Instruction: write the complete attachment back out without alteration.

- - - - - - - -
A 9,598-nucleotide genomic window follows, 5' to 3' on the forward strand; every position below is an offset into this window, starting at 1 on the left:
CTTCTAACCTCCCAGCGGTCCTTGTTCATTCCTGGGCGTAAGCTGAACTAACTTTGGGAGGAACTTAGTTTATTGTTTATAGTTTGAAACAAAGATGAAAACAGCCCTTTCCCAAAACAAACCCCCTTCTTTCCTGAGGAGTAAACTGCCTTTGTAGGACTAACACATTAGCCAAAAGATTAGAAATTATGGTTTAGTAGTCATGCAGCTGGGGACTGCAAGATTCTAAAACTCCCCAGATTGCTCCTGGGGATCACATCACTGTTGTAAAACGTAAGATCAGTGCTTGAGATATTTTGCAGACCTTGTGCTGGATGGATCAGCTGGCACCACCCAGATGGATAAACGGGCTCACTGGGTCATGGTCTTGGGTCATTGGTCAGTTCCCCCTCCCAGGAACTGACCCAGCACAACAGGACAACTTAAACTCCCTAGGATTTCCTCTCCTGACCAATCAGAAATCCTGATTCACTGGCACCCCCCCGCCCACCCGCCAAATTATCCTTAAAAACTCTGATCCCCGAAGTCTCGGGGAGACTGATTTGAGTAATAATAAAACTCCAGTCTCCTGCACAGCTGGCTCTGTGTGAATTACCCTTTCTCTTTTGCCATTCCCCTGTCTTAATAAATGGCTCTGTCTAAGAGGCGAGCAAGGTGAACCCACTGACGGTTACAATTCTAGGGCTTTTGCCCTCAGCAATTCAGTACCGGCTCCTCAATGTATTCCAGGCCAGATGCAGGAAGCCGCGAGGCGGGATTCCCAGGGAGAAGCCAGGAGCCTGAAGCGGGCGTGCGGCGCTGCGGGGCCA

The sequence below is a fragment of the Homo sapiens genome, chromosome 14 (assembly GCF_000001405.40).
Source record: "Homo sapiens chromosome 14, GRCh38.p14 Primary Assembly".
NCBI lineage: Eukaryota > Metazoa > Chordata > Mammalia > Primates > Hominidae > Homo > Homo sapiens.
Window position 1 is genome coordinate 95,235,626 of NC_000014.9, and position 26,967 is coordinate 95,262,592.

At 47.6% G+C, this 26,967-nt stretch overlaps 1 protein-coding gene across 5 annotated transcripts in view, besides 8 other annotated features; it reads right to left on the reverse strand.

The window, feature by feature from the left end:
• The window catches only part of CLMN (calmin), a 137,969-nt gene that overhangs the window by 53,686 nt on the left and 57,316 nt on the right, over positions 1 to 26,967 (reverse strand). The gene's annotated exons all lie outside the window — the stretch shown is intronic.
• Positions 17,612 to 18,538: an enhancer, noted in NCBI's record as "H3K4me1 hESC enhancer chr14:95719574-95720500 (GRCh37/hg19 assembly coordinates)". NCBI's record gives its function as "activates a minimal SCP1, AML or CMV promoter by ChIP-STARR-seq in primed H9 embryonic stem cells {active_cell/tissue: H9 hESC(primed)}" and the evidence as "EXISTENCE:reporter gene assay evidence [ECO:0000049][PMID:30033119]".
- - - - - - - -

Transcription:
A 9,598-nucleotide genomic window follows, 5' to 3' on the forward strand; every position below is an offset into this window, starting at 1 on the left:
CTTCTAACCTCCCAGCGGTCCTTGTTCATTCCTGGGCGTAAGCTGAACTAACTTTGGGAGGAACTTAGTTTATTGTTTATAGTTTGAAACAAAGATGAAAACAGCCCTTTCCCAAAACAAACCCCCTTCTTTCCTGAGGAGTAAACTGCCTTTGTAGGACTAACACATTAGCCAAAAGATTAGAAATTATGGTTTAGTAGTCATGCAGCTGGGGACTGCAAGATTCTAAAACTCCCCAGATTGCTCCTGGGGATCACATCACTGTTGTAAAACGTAAGATCAGTGCTTGAGATATTTTGCAGACCTTGTGCTGGATGGATCAGCTGGCACCACCCAGATGGATAAACGGGCTCACTGGGTCATGGTCTTGGGTCATTGGTCAGTTCCCCCTCCCAGGAACTGACCCAGCACAACAGGACAACTTAAACTCCCTAGGATTTCCTCTCCTGACCAATCAGAAATCCTGATTCACTGGCACCCCCCCGCCCACCCGCCAAATTATCCTTAAAAACTCTGATCCCCGAAGTCTCGGGGAGACTGATTTGAGTAATAATAAAACTCCAGTCTCCTGCACAGCTGGCTCTGTGTGAATTACCCTTTCTCTTTTGCCATTCCCCTGTCTTAATAAATGGCTCTGTCTAAGAGGCGAGCAAGGTGAACCCACTGACGGTTACAATTCTAGGGCTTTTGCCCTCAGCAATTCAGTACCGGCTCCTCAATGTATTCCAGGCCAGATGCAGGAAGCCGCGAGGCGGGATTCCCAGGGAGAAGCCAGGAGCCTGAAGCGGGCGTGCGGCGCTGCGGGGCCA

The sequence below is a fragment of the Homo sapiens genome, chromosome 14 (assembly GCF_000001405.40).
Source record: "Homo sapiens chromosome 14, GRCh38.p14 Primary Assembly".
NCBI lineage: Eukaryota > Metazoa > Chordata > Mammalia > Primates > Hominidae > Homo > Homo sapiens.
Window position 1 is genome coordinate 95,235,626 of NC_000014.9, and position 26,967 is coordinate 95,262,592.

At 47.6% G+C, this 26,967-nt stretch overlaps 1 protein-coding gene across 5 annotated transcripts in view, besides 8 other annotated features; it reads right to left on the reverse strand.

The window, feature by feature from the left end:
• The window catches only part of CLMN (calmin), a 137,969-nt gene that overhangs the window by 53,686 nt on the left and 57,316 nt on the right, over positions 1 to 26,967 (reverse strand). The gene's annotated exons all lie outside the window — the stretch shown is intronic.
• Positions 17,612 to 18,538: an enhancer, noted in NCBI's record as "H3K4me1 hESC enhancer chr14:95719574-95720500 (GRCh37/hg19 assembly coordinates)". NCBI's record gives its function as "activates a minimal SCP1, AML or CMV promoter by ChIP-STARR-seq in primed H9 embryonic stem cells {active_cell/tissue: H9 hESC(primed)}" and the evidence as "EXISTENCE:reporter gene assay evidence [ECO:0000049][PMID:30033119]".